By the way, Tango Salón Adelaide's first milonga will be on Friday 5 October at an elegant new venue. More details to follow.
Pat.

Thursday, 9 August 2007

What is this thing called milonga?

It's a place or gathering where you dance tango; a style of music; a style of dance recognised as the precursor of tango. It also means words or a long story, the word milonga apparently originating from a Bantu language - evidence of the African influence in Uruguay and Argentina.
As a dance, it's typically more playful and relaxed than tango, with dancers using relatively simple figures, but exploiting the rhythm and seldom pausing. Milonga simple involves dancing to every beat, while Milonga con traspié also uses quick changes of weight, usually in double time.
I hope you enjoy these great and very different examples of Milonga con traspié with Geraldine and Javier dancing to Biagi's Flor de Montserrat, and Osvaldo and Coca's interpretation of Lomuto's No hay tierra como la mia.
Check out our recommended video links for some more examples of milonga.
Pat

Wednesday, 25 July 2007

Close Embrace

Close embrace is central to a lot of our dancing at Tango Salón, but we also recognise the need for flexibility, especially for some figures. There's been quite a bit of debate about close v. open embrace lately on the tango discussion board, tango-l , and these three excerpts from 22nd July are worth reading in full:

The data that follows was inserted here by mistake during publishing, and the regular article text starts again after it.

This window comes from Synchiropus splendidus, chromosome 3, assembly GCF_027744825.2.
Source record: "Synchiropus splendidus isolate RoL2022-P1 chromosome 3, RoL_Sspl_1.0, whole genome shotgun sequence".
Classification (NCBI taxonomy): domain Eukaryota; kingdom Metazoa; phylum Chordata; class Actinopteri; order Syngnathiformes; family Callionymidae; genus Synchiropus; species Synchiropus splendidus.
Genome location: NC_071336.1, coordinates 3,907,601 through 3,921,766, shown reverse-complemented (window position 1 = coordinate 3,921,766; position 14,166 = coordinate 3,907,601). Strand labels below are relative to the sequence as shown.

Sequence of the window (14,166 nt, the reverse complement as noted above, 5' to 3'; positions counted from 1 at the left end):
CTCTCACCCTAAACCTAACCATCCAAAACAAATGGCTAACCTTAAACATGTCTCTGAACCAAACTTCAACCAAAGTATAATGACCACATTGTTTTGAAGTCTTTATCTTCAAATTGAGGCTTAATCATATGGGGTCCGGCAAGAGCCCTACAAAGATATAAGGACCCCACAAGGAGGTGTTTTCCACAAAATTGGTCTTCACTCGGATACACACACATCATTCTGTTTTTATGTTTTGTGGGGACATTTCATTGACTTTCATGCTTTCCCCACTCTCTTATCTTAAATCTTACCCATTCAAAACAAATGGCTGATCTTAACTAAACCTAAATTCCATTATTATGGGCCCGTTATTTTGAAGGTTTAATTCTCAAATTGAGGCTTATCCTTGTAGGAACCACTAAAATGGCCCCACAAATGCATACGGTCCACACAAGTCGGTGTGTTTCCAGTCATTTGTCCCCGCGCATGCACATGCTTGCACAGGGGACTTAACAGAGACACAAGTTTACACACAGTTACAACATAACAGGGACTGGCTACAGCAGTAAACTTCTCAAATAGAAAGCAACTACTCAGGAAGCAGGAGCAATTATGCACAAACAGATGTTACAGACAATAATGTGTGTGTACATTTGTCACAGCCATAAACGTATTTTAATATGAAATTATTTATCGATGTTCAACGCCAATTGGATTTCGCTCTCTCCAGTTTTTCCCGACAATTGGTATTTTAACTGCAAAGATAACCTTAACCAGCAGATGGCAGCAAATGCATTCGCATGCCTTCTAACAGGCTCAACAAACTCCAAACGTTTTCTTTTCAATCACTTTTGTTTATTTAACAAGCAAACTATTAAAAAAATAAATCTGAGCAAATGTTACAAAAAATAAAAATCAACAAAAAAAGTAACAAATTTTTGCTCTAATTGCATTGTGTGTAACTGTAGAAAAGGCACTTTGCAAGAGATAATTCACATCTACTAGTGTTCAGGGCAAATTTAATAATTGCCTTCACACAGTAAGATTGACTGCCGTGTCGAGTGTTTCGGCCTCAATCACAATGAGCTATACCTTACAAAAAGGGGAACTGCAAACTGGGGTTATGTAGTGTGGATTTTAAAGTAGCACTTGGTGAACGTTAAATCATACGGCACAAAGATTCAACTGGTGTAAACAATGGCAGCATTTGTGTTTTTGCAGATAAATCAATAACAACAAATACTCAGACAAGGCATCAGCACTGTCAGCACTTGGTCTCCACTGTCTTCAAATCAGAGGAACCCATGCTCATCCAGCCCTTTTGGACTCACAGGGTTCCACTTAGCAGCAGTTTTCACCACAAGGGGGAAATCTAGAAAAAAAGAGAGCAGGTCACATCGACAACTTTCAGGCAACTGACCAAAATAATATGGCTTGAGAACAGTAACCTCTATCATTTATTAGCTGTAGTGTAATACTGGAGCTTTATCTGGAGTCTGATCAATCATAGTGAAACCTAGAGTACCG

• Ron has an interesting take on the intimacy of close embrace.
  • Nina says that "if you know how to hold a woman in your arms, then you might be able to learn this dance"
  • Polly says, "to please the woman, concentrate on the embrace, then the steps"
The close embrace is beautifully illustrated by Detlef & Melina in video clips recently recommended by:

  • Sue Butler, who suggested a clip featuring the couple dancing to two different versions of Corazón and, of course, dancing it differently. She added, "both are beautiful, but I really enjoyed the second one; it's just so slow and danced with such feeling for the music"
  • John Hayward's recommended clip is an illustration of "excellent walking techniques"

Bob

Sunday, 22 July 2007

Secret Men's (Tango) Business



………… aka “The gaining of insight!”
The dozen men who took part came up with some pretty interesting observations and have promised to be ultra-sensitive guys with their tango partners from now on. Here’s a selection:
In trust exercises:
“I didn’t know where I was going to be taken next, so I simply had to wait”